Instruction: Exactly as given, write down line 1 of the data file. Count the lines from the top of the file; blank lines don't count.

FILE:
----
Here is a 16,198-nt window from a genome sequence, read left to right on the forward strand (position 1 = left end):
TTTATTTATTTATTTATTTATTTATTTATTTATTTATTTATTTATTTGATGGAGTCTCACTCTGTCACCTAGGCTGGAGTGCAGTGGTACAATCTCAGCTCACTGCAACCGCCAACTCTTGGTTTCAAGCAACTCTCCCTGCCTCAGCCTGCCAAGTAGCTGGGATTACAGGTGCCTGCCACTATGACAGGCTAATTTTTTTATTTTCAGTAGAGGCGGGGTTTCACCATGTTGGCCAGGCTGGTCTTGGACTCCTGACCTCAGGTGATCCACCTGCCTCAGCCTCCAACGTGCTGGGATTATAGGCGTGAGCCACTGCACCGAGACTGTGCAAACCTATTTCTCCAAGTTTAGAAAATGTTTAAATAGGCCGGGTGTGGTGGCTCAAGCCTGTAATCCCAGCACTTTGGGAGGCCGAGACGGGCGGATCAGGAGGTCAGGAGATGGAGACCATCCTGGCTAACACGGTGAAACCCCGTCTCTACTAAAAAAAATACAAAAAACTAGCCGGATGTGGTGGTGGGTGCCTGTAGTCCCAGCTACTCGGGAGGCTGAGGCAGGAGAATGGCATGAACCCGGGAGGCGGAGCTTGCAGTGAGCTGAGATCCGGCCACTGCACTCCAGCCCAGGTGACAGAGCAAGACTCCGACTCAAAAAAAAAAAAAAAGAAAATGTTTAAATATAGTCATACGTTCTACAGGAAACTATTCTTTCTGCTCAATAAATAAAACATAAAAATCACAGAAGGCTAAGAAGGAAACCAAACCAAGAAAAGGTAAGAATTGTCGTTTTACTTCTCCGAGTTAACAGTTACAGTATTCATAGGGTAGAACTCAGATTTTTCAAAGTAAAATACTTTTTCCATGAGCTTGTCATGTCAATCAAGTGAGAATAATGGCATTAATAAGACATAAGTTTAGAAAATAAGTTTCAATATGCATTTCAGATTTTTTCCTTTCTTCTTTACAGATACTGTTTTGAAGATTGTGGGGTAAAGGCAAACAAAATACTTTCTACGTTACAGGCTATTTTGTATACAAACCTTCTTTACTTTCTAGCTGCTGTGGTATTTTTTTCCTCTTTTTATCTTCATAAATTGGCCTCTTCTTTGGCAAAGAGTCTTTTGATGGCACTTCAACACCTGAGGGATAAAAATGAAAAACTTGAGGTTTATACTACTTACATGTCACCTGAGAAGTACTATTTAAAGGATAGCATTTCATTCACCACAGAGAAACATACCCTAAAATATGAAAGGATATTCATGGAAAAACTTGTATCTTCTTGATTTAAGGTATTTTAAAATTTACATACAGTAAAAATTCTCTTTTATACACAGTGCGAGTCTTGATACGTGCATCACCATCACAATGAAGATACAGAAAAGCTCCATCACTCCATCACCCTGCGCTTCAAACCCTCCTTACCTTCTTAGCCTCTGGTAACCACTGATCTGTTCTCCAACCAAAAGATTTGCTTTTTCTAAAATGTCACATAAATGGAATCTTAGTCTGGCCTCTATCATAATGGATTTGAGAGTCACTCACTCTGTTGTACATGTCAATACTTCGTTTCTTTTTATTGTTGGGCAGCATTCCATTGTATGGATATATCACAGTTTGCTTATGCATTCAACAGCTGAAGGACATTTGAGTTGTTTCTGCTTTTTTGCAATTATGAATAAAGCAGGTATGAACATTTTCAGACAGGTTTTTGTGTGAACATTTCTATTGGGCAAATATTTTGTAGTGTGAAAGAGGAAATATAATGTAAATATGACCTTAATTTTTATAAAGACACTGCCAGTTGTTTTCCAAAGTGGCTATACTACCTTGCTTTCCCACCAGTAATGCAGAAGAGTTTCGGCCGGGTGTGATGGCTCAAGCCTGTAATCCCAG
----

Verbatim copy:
Here is a 16,198-nt window from a genome sequence, read left to right on the forward strand (position 1 = left end):